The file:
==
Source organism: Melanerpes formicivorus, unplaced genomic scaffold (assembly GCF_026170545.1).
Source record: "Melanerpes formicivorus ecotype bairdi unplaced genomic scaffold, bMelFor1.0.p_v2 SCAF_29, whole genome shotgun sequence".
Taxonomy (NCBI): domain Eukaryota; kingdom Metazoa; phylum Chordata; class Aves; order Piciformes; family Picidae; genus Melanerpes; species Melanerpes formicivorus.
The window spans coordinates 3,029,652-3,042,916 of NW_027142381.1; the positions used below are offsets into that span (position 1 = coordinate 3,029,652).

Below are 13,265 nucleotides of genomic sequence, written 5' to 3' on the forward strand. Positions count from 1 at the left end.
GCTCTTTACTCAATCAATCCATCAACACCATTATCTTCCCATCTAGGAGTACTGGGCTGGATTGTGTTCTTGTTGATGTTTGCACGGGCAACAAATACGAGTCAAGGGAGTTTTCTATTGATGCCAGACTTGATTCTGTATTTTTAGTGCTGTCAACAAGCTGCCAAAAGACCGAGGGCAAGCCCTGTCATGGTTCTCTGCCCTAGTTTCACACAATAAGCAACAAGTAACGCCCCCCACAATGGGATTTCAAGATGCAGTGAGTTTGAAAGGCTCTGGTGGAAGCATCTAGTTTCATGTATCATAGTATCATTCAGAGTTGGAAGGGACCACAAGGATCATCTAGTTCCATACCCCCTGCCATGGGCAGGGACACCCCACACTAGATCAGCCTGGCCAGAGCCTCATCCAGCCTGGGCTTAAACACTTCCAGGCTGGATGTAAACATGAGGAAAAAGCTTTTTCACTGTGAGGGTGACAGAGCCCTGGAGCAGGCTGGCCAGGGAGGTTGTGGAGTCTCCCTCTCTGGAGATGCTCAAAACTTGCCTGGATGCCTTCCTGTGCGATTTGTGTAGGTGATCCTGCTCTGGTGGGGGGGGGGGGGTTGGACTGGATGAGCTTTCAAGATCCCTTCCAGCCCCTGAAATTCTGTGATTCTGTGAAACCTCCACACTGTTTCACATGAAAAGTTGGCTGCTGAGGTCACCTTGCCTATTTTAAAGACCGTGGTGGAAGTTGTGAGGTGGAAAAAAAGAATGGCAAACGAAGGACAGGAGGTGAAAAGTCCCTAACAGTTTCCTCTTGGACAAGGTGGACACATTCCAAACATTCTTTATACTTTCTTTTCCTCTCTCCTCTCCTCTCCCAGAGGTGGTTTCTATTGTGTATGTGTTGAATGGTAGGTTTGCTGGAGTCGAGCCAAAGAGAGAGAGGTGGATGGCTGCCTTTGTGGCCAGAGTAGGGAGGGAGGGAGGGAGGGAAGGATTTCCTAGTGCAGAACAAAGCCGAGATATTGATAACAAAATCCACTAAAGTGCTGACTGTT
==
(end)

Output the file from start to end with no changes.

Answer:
Source organism: Melanerpes formicivorus, unplaced genomic scaffold (assembly GCF_026170545.1).
Source record: "Melanerpes formicivorus ecotype bairdi unplaced genomic scaffold, bMelFor1.0.p_v2 SCAF_29, whole genome shotgun sequence".
Taxonomy (NCBI): domain Eukaryota; kingdom Metazoa; phylum Chordata; class Aves; order Piciformes; family Picidae; genus Melanerpes; species Melanerpes formicivorus.
The window spans coordinates 3,029,652-3,042,916 of NW_027142381.1; the positions used below are offsets into that span (position 1 = coordinate 3,029,652).

Below are 13,265 nucleotides of genomic sequence, written 5' to 3' on the forward strand. Positions count from 1 at the left end.
GCTCTTTACTCAATCAATCCATCAACACCATTATCTTCCCATCTAGGAGTACTGGGCTGGATTGTGTTCTTGTTGATGTTTGCACGGGCAACAAATACGAGTCAAGGGAGTTTTCTATTGATGCCAGACTTGATTCTGTATTTTTAGTGCTGTCAACAAGCTGCCAAAAGACCGAGGGCAAGCCCTGTCATGGTTCTCTGCCCTAGTTTCACACAATAAGCAACAAGTAACGCCCCCCACAATGGGATTTCAAGATGCAGTGAGTTTGAAAGGCTCTGGTGGAAGCATCTAGTTTCATGTATCATAGTATCATTCAGAGTTGGAAGGGACCACAAGGATCATCTAGTTCCATACCCCCTGCCATGGGCAGGGACACCCCACACTAGATCAGCCTGGCCAGAGCCTCATCCAGCCTGGGCTTAAACACTTCCAGGCTGGATGTAAACATGAGGAAAAAGCTTTTTCACTGTGAGGGTGACAGAGCCCTGGAGCAGGCTGGCCAGGGAGGTTGTGGAGTCTCCCTCTCTGGAGATGCTCAAAACTTGCCTGGATGCCTTCCTGTGCGATTTGTGTAGGTGATCCTGCTCTGGTGGGGGGGGGGGGGTTGGACTGGATGAGCTTTCAAGATCCCTTCCAGCCCCTGAAATTCTGTGATTCTGTGAAACCTCCACACTGTTTCACATGAAAAGTTGGCTGCTGAGGTCACCTTGCCTATTTTAAAGACCGTGGTGGAAGTTGTGAGGTGGAAAAAAAGAATGGCAAACGAAGGACAGGAGGTGAAAAGTCCCTAACAGTTTCCTCTTGGACAAGGTGGACACATTCCAAACATTCTTTATACTTTCTTTTCCTCTCTCCTCTCCTCTCCCAGAGGTGGTTTCTATTGTGTATGTGTTGAATGGTAGGTTTGCTGGAGTCGAGCCAAAGAGAGAGAGGTGGATGGCTGCCTTTGTGGCCAGAGTAGGGAGGGAGGGAGGGAGGGAAGGATTTCCTAGTGCAGAACAAAGCCGAGATATTGATAACAAAATCCACTAAAGTGCTGACTGTT